Schools of Choice up 144 percent in the last decade; policy changes could provide more students with better public school options
For Immediate Release
Thursday, Dec. 19, 2013
Media Relations Manager
MIDLAND — About 100,000 students in Michigan attend a public school other than the one to which they are assigned through the state’s “Schools of Choice” law, a 144 percent increase from a decade ago, according to a new study released today by the Mackinac Center for Public Policy.
“The fact is that nearly as many students choose a different conventional school district over their own as do those who choose charter public schools,” according to Audrey Spalding, director of education policy and author of the study. “We found that parents utilize Schools of Choice to send their students to districts that have higher test scores and higher graduation rates.”
The study also looks at Schools of Choice movement by locale type and the top 50 districts for both the largest enrollment gains and largest enrollment losses.
“Schools of Choice has demonstrated increasing popularity with relatively large rates of participation throughout all areas of the state,” Spalding said. “It serves significant numbers of students in both urban and rural areas, which is no small feat.”
The study also includes policy recommendations to help give students access to better options by easing restrictions on geography and funding, and limiting districts’ ability to pick and choose incoming students. Currently, Schools of Choice is only permitted between districts within an Intermediate School District or one that is contiguous. About 80 percent of Schools of Choice students attend another district within their own ISD.
“This geographic limitation should be eliminated so that students would be free to attend any district outside of their own that they wish,” Spalding said. “Districts should also be able to open schools outside of their current boundaries.”
Spalding points to the West Bloomfield and Clintondale districts, each of which enrolls more than 1,000 Schools of Choice students, saying “It’s certainly possible they could make use of the ability to open a school in the community of nonresident students they serve.”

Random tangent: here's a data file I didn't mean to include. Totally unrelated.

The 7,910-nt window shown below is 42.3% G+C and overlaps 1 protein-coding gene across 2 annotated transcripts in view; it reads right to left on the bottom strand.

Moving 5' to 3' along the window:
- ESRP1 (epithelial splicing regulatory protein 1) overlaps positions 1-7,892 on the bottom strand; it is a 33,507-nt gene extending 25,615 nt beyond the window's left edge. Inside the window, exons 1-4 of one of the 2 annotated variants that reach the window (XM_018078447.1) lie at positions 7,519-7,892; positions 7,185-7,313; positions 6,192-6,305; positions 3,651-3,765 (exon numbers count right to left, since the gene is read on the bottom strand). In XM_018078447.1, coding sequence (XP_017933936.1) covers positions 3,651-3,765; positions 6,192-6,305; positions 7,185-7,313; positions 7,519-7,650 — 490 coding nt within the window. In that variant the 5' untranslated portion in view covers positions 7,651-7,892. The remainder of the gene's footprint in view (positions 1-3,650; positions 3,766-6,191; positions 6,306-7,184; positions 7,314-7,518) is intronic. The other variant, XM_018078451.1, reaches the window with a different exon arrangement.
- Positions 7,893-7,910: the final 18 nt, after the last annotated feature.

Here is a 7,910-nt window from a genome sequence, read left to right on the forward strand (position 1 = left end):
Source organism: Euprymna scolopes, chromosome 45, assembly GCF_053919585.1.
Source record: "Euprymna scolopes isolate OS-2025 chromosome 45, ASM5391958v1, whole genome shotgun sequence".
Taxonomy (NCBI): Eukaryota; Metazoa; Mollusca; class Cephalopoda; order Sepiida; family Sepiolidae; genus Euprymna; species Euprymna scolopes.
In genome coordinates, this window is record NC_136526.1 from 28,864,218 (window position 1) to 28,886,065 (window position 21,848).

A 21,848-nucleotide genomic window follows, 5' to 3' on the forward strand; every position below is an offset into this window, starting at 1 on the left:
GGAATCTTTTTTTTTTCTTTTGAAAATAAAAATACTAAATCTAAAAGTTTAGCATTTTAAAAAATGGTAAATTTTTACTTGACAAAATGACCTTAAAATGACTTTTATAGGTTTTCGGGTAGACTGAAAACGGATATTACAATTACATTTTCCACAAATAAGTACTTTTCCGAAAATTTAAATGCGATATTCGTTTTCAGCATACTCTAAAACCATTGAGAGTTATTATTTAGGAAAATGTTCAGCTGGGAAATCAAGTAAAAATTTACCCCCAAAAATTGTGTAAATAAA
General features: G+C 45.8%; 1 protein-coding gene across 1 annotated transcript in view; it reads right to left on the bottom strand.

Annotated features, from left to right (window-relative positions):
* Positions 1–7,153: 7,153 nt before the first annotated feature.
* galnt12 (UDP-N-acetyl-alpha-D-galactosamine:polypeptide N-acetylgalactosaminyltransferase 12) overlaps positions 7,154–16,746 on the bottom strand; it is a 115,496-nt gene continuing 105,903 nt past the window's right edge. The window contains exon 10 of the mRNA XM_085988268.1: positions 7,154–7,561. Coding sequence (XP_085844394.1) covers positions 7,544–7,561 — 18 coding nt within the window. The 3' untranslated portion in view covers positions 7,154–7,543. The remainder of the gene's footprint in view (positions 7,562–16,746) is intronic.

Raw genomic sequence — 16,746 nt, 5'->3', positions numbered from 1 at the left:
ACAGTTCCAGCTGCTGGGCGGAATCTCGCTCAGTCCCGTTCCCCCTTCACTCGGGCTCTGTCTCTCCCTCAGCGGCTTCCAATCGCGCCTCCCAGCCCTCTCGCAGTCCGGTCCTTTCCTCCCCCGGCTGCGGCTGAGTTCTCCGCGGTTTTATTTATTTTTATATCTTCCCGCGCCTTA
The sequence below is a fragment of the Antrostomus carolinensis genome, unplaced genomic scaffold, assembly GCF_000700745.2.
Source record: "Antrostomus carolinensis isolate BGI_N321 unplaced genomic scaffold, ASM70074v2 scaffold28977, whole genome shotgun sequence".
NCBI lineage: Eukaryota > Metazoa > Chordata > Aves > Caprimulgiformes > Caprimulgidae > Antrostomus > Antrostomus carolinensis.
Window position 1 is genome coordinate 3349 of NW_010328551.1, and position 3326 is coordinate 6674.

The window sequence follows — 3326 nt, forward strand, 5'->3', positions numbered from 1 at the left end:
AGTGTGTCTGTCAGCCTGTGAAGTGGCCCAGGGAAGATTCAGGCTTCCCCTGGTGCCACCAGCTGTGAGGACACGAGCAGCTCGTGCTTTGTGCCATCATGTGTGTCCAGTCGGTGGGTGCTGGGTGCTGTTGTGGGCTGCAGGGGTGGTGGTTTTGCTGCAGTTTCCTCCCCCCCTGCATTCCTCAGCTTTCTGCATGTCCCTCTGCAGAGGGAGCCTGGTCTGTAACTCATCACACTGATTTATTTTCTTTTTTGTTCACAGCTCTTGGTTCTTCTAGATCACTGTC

Pro-rated funding is another policy change that should be implemented to make districts more willing to accept Schools of Choice students at any time during the year and remove the emphasis of the fall “count day.”
Finally, state law should be amended to prevent conventional school districts from discriminating against potential Schools of Choice students.
“Many districts that bar or severely limit nonresident students — such as Grosse Pointe, Birmingham, Bloomfield Hills, Rochester and Freeland — are near academically struggling districts, namely Detroit, Pontiac and Saginaw, respectively,” Spalding said. “It wouldn’t be unreasonable to require districts to open up at least 5 percent of their seats to Schools of Choice students, which would provide more students with better public school options while also protecting schools from having to take in more students than they can reasonably serve.”
The full study is available at http://www.mackinac.org/archives/2013/s2013-11.pdf. Spalding also discusses her findings in this video.
The Mackinac Center for Public Policy is a research and educational institute headquartered in Midland, Mich. The largest state-based free-market think tank in the country celebrates its 25th anniversary this year.
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